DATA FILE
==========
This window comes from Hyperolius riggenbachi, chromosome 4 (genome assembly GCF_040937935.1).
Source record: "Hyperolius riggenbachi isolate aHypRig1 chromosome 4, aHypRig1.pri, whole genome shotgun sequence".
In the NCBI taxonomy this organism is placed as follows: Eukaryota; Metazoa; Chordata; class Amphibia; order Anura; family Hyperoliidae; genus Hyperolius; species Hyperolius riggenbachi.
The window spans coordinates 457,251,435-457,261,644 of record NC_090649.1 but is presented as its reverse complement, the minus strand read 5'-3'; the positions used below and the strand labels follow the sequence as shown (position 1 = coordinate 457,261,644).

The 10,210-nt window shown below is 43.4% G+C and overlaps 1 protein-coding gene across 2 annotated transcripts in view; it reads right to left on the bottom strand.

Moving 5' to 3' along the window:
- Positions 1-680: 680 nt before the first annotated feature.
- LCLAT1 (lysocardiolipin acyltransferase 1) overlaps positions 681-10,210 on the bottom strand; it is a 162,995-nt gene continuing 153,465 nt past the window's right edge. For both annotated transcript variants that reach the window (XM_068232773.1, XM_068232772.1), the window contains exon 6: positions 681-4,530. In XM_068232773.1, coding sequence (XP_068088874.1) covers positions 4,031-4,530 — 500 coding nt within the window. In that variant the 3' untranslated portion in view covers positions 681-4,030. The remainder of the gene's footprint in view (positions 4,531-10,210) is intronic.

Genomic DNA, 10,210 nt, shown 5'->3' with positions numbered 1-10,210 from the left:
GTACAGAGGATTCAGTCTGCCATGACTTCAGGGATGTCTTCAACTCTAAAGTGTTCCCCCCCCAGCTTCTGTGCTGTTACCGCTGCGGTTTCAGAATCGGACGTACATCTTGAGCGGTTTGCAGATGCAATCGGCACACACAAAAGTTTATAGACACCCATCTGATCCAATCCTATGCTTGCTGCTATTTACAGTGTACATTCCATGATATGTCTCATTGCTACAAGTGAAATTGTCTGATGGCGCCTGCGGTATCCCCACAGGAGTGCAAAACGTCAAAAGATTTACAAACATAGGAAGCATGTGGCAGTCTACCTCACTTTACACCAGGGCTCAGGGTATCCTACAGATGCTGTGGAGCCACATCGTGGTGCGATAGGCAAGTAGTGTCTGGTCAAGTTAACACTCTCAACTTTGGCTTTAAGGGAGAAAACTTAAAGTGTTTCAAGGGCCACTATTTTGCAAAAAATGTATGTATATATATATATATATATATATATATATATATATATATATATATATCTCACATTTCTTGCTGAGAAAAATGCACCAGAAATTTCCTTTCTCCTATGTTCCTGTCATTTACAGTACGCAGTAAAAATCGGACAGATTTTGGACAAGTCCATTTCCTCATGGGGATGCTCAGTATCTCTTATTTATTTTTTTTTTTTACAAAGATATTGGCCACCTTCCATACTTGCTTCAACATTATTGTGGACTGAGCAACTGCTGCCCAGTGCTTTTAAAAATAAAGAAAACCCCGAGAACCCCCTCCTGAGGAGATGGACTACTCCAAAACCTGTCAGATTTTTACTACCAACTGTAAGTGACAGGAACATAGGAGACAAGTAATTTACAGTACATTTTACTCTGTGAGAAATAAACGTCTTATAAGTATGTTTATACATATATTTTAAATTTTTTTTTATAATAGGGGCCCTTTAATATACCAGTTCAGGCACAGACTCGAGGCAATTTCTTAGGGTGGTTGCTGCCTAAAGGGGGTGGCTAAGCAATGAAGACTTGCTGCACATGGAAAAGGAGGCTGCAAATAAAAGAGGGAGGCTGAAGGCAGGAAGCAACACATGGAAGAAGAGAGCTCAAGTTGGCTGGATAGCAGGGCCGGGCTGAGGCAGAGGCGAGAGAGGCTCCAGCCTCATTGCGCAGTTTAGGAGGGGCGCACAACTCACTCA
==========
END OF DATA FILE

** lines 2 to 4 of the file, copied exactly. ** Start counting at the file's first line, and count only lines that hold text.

Source record: "Hyperolius riggenbachi isolate aHypRig1 chromosome 4, aHypRig1.pri, whole genome shotgun sequence".
In the NCBI taxonomy this organism is placed as follows: Eukaryota; Metazoa; Chordata; class Amphibia; order Anura; family Hyperoliidae; genus Hyperolius; species Hyperolius riggenbachi.
The window spans coordinates 457,251,435-457,261,644 of record NC_090649.1 but is presented as its reverse complement, the minus strand read 5'-3'; the positions used below and the strand labels follow the sequence as shown (position 1 = coordinate 457,261,644).